If you intended to record a bit more professionally, you would probably want to invest in sound absorber foam pads. Since we want to keep it simple here, let’s just say fabric is your best friend! Don’t bother with egg cartons unless as a retro design statement. They are pretty useless for soundproofing a room. Instead, drag in a few rugs – the shaggier the better -, hang up curtains, maybe prop up an old mattress or two if needed. A fabric sofa helps, too. Blankets. Your laundry drying on a stand. Bookshelves help absorb sound (as if you needed that as an incentive to buy more books!). To sum it up, don’t record in an unfurnished room that sounds like your church.

Digital Recording

Oh, but hang on, you can totally record your piano in a room with rotten acoustics – if you have a digital piano and record your music via a cable. Just plug it into the “line out” or “aux” on the backside of your e-piano and into your recording device. Make sure you adjust recording levels accordingly – it’s always better to err on the side of less volume, because turning it up in your audio cutting program is no big deal, but the only thing to do with a sound file that’s in red-hot overdrive is to delete it.

egg cartons are not your best friends when it comes to sound-correcting your room

2. Light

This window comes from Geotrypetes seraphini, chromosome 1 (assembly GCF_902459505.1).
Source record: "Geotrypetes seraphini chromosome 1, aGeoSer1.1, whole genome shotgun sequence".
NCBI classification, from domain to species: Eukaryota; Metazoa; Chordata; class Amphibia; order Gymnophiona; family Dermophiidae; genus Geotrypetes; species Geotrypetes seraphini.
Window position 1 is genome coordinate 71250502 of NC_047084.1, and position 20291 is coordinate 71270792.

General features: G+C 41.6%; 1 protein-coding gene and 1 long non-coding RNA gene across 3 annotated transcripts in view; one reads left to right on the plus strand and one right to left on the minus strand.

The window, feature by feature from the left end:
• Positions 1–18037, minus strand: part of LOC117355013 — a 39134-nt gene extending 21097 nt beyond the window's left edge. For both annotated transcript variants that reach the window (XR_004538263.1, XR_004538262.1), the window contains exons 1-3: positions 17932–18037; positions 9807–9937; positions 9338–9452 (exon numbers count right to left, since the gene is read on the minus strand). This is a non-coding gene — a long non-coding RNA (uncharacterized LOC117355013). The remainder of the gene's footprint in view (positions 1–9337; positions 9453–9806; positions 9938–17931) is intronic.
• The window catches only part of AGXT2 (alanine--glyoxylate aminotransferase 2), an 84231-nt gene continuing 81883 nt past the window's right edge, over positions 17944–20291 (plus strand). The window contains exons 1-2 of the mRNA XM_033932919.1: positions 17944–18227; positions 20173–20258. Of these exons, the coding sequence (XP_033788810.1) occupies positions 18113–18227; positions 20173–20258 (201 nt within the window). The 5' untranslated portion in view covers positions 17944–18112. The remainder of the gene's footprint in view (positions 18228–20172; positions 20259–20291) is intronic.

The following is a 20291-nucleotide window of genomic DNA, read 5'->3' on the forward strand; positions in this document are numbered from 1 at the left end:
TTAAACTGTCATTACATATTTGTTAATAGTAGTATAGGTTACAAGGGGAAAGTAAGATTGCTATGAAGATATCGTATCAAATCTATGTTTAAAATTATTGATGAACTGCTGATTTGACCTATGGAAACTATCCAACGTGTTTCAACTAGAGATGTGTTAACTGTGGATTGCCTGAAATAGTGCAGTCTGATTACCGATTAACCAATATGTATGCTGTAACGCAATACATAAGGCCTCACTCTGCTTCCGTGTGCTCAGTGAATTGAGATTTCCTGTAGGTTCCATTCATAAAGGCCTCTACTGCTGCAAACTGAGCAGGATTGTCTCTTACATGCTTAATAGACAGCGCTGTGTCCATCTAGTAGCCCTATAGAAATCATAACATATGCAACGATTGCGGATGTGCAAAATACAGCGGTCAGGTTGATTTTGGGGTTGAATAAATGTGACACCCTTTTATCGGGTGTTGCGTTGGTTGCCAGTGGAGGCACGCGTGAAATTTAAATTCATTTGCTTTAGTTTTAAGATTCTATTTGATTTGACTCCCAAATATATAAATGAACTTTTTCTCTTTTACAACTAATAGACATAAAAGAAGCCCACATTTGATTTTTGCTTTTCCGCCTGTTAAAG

You obviously don’t have to worry about the lighting if you just record sound. If you’ve decided to record yourself on video: Brave, very brave! You’re about to find out how tricky light can be. Much as you love your rehearsal den in the basement, the one naked light bulb dangling from the ceiling is probably not strong enough to provide enough lumen to record a video. Now you might think a dark, moody atmosphere would be perfect for the dark, moody music you intend to record, but chances are, if it’s too dark your video will just end up being grainy and muddy. Do yourself a favor and film yourself during daylight hours (you can always darken the video when you’re editing it). Natural light is always best, and it’s available for free!

light is an essential part of video recording, so give your light situation some consideration

3. Perspective

Next, you need to decide what perspective you want to film.

Keyboard & Hands (& Knees)